The Mahajanapadas of Jambudvipa, Part 9


Sarasvati and Hamsa-vahana 
Paithan, 19th c., Karnataka
British Museum Collection

A serial exploration of the island of Jambudvipa and the sixteen Great States residing there.

The Kuru Kingdom

As noted in yesterday's segment, the Vatsas were a branch of the Kuru dynasty, whose origin is traced in the Puranas from the Puru-Bharata family. The Puru-Bharata dynasty came about as an alliance and merger between the Bharata and Puru tribes. Aitareya Brahmana locates the Kurus in Madhyadesha (Jambudvipa) and also refers to the Uttarakurus as living beyond the Himalayas.

According to the Buddhist text Sumangavilasini, the people of Kururashtra (the Kurus) came from the Uttarakuru. Vayu Purana attests that Kuru, the son of Samvarsana of the Puru lineage, was the eponymous ancestor of the Kurus and the founder of Kururashtra (Kuru Janapada) in Kurukshetra. The country of the Kurus roughly corresponded to the modern Thanesar, state of Delhi and Meerut district of Uttar Pradesh.

The Kurus figure prominently in the Rigveda, as early rulers in the regions of Ganga-Jamuna Doab and modern Haryana (earlier Eastern Punjab). The focus in the later Vedic Period shifted out of Punjab, into the Doab, and thus to the Kuru clan.

According to the Jatakas, the capital of the Kurus was Indraprastha (Indapatta) near modern Delhi, which extended seven leagues. The capital is also mentioned as being at Hastinapur, from approximately 1200 to 800 B.C. Towards the end of the Early Vedic Period, the Kuru capital was moved to Kaushambi, in the lower Doab, when Hastinapur was destroyed by floods and the Kuru dynasty met with upheaval.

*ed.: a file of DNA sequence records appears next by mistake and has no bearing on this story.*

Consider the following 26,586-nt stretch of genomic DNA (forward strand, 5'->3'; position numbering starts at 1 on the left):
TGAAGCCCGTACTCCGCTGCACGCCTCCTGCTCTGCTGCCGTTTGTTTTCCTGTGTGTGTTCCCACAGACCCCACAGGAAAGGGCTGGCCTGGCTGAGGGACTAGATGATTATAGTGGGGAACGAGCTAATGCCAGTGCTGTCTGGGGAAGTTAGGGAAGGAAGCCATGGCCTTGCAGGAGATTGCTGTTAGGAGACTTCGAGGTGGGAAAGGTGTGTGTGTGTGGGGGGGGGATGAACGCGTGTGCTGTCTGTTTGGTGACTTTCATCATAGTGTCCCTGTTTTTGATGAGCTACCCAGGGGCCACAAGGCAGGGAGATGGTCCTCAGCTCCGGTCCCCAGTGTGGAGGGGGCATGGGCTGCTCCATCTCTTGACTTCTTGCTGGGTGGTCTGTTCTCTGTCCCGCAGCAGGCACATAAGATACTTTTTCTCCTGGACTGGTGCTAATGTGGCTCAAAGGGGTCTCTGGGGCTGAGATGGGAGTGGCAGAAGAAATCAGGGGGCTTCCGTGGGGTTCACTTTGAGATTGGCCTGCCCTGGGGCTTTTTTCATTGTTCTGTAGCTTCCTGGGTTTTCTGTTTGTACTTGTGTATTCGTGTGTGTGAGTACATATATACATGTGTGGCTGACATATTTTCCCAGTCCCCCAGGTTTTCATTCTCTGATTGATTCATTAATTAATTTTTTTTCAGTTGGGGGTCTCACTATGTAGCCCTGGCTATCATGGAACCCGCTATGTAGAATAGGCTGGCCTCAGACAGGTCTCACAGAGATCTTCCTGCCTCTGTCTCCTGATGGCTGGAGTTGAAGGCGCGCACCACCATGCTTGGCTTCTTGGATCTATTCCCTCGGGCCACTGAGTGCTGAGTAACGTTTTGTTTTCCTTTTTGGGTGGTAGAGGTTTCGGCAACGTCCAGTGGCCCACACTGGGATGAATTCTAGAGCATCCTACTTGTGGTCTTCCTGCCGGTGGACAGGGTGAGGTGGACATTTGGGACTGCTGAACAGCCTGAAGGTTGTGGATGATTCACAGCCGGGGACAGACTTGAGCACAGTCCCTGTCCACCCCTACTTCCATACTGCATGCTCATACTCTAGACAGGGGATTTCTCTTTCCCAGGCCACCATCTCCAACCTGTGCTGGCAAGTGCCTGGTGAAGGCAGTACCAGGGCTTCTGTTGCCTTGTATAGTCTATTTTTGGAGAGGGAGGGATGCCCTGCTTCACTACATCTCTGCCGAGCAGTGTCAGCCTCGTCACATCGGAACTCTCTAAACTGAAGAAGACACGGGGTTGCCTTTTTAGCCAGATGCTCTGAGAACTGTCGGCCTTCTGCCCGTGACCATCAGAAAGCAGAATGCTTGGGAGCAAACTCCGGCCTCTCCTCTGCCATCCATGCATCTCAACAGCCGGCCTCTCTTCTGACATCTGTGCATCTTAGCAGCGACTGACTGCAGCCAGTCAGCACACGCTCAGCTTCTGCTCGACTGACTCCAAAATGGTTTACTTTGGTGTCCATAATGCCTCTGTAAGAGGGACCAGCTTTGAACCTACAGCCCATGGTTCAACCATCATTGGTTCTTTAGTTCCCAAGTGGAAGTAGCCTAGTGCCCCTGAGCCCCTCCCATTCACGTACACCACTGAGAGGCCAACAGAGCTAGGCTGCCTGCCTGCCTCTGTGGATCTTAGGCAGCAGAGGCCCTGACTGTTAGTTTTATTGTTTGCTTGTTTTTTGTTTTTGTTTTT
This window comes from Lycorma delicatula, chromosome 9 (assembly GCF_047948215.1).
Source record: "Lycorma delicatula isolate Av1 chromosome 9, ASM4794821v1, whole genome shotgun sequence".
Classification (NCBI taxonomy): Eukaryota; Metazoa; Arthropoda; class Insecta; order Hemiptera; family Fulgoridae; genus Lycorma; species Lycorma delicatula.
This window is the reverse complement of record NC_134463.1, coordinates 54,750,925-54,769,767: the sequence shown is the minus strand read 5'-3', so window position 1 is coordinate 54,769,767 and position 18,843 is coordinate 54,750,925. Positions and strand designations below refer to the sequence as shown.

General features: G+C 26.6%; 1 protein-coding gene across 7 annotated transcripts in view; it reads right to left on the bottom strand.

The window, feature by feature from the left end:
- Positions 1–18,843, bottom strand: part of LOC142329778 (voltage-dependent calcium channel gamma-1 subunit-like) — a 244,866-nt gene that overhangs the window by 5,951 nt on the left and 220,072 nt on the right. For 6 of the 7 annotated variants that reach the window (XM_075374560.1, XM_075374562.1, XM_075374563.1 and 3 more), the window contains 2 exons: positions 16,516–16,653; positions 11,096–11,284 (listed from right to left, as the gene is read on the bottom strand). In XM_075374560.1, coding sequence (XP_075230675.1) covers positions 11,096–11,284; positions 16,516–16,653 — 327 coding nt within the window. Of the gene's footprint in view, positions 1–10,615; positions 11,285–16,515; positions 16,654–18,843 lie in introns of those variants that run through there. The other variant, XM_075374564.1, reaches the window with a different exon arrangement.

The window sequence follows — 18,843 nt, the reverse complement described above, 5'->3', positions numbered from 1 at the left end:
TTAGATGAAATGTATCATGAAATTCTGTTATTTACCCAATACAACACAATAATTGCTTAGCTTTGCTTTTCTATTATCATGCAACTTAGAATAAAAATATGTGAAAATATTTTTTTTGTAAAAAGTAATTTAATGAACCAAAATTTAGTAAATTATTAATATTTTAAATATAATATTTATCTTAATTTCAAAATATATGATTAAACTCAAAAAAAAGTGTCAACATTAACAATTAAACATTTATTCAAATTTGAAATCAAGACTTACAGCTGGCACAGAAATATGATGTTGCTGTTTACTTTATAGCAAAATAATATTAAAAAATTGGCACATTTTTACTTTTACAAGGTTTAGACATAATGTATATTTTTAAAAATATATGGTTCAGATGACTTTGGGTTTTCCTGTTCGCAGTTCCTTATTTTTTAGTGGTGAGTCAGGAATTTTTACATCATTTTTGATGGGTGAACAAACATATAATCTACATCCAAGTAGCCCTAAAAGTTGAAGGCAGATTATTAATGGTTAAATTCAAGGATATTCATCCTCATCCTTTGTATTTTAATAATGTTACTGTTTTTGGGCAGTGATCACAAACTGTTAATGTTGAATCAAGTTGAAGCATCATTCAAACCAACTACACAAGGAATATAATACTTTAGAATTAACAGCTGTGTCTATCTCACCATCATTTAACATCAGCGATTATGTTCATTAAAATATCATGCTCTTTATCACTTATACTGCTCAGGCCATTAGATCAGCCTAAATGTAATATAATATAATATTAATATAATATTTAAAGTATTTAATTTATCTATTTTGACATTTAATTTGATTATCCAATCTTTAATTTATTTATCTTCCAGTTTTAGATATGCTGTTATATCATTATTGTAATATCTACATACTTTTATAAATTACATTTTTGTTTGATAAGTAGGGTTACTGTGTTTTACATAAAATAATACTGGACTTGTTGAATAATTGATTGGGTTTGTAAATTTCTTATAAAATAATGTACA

During Buddha's time, the Kuru country was ruled by a titular chieftain (king consul) named Korayvya. The Kurus of the Buddhist period did not occupy the same position as they did in the Vedic Period, but they continued to enjoy their ancient reputation for deep wisdom and sound health.

Vishnu and Shiva descend to Earth 
Paithan, 19th c., Karnataka
British Museum Collection


The Kurus had matrimonial relations with the Yadavas, the Bhojas, Trigratas and the Panchalas. There is a Jataka reference to King Dhananjaya, introduced as a prince from the race of Yudhishtra. Though a well known monarchical people in the earlier period, the Kurus are known to have switched to a republican form of government during the 6th-5th Century B.C. In the 4th Century B.C., Kautiliya's Arthashastra also attests the Kurus following the Rajashabdopajivin (king consul) constitution.

By the late Vedic Period (6th c. B.C.), the Kuru dynasty had evolved into two kingdoms -- the Kuru and Vats, ruling over Upper Doab/Delhil/Haryana and Lower Doab, respectively. The Vatsa branch of the Kuru dynasty further divided into the Vats at Kaushambi and the Vats at Mathura.

The Atharvaveda (XX.127) refers to Parikshita as the "Chief of the Kurus". Likewise, Srimad Bhagavatam 8.16.3 refers to kuru-udvaha: O Maharaja Pariksit, the best of the Kurus.


Sources: Mahabharata, Wiki, British Museum